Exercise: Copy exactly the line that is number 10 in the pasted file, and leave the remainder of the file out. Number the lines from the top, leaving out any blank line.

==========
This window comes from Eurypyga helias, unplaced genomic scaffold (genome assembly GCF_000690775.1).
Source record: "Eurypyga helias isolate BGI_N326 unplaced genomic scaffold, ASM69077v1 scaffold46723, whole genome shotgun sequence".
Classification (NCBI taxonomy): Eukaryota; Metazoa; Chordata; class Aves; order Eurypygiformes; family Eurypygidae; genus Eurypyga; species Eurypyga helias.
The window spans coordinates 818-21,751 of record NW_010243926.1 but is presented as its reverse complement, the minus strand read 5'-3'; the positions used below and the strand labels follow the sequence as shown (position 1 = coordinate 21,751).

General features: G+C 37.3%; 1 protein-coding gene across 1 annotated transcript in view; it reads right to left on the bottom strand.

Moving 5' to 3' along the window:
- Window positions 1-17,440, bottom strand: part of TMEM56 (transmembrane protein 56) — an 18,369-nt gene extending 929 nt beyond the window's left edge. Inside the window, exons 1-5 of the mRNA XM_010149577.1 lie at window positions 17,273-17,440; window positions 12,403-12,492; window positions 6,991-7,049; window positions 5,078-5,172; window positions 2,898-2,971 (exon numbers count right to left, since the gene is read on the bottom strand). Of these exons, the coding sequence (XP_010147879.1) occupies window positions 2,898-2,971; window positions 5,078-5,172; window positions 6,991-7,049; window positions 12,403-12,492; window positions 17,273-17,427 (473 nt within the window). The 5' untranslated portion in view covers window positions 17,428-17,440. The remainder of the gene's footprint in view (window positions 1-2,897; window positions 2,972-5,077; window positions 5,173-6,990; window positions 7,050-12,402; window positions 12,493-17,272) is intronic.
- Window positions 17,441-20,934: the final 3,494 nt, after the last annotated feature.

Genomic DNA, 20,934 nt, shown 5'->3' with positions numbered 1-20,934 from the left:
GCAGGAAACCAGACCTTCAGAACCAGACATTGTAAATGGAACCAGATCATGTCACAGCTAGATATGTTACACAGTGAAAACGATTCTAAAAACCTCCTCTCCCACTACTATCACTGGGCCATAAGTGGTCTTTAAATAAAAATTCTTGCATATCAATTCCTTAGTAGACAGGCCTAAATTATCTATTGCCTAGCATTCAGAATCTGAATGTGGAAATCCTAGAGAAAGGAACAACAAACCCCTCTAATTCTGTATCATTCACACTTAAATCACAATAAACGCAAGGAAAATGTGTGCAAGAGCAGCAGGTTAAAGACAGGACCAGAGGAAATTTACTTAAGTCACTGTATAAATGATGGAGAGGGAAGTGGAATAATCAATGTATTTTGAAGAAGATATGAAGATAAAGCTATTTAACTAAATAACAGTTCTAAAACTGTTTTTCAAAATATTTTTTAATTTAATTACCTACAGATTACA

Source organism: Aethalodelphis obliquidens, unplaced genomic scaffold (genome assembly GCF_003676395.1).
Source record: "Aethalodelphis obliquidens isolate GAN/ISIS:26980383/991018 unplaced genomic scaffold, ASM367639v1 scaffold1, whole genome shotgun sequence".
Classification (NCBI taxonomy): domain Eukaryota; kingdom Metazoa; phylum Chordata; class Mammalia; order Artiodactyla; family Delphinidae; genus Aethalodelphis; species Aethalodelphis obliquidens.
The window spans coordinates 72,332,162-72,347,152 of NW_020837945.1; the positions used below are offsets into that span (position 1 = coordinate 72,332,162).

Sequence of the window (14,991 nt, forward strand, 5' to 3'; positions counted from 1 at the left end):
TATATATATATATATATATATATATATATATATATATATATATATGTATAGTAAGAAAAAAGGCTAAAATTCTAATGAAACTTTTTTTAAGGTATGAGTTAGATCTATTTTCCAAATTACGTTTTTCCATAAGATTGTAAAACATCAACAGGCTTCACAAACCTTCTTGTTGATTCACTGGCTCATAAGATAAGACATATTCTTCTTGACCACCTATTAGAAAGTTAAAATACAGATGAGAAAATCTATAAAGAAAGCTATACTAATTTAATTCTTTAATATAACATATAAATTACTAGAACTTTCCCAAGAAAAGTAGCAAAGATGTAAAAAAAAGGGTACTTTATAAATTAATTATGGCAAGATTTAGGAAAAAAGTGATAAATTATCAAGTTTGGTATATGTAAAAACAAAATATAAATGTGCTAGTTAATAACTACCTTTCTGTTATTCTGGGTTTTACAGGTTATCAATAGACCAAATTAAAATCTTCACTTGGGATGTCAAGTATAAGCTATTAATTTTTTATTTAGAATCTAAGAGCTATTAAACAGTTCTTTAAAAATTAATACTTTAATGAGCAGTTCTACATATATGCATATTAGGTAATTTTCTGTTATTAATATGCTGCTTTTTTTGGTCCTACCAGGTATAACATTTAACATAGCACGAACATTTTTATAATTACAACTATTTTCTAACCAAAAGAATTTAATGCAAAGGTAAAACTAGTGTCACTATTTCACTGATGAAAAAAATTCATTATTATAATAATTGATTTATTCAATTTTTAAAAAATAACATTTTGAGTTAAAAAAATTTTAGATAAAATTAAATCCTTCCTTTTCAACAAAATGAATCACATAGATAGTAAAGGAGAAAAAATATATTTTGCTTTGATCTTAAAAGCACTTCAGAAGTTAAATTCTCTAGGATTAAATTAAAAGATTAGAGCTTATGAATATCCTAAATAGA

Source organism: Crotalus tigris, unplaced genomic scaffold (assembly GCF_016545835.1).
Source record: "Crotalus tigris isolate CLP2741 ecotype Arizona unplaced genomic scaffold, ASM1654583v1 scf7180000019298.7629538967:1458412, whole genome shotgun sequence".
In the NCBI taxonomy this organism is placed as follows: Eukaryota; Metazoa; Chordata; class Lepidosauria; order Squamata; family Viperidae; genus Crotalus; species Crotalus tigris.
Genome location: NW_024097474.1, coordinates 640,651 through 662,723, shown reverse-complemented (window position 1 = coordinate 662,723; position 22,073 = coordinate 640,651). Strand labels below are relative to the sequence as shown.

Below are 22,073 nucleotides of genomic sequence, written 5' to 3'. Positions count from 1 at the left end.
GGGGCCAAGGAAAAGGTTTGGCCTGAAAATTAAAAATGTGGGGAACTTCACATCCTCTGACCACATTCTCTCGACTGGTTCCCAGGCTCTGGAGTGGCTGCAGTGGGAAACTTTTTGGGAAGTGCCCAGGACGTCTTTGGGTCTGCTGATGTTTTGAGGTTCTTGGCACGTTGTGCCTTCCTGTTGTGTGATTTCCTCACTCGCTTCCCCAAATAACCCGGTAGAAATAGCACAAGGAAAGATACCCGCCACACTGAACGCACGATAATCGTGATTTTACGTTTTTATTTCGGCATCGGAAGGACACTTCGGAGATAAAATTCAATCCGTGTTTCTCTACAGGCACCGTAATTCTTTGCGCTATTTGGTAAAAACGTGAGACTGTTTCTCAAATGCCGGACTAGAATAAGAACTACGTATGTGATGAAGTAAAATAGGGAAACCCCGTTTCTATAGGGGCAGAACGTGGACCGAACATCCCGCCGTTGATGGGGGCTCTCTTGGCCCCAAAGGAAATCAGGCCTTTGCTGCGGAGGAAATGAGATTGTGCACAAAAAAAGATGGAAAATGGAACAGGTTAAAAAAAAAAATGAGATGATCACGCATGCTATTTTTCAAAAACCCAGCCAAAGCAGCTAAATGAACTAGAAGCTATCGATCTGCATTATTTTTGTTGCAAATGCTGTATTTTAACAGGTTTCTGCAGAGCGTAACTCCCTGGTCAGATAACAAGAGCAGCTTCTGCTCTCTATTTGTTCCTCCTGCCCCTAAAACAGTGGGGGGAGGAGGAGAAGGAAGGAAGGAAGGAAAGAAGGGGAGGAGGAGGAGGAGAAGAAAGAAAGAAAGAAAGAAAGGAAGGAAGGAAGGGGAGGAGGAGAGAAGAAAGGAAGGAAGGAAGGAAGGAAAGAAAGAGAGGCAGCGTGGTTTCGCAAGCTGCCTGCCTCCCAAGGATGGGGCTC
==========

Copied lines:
GCAGGAAACCAGACCTTCAGAACCAGACATTGTAAATGGAACCAGATCATGTCACAGCTAGATATGTTACACAGTGAAAACGATTCTAAAAACCTCCTCTCCCACTACTATCACTGGGCCATAAGTGGTCTTTAAATAAAAATTCTTGCATATCAATTCCTTAGTAGACAGGCCTAAATTATCTATTGCCTAGCATTCAGAATCTGAATGTGGAAATCCTAGAGAAAGGAACAACAAACCCCTCTAATTCTGTATCATTCACACTTAAATCACAATAAACGCAAGGAAAATGTGTGCAAGAGCAGCAGGTTAAAGACAGGACCAGAGGAAATTTACTTAAGTCACTGTATAAATGATGGAGAGGGAAGTGGAATAATCAATGTATTTTGAAGAAGATATGAAGATAAAGCTATTTAACTAAATAACAGTTCTAAAACTGTTTTTCAAAATATTTTTTAATTTAATTACCTACAGATTACA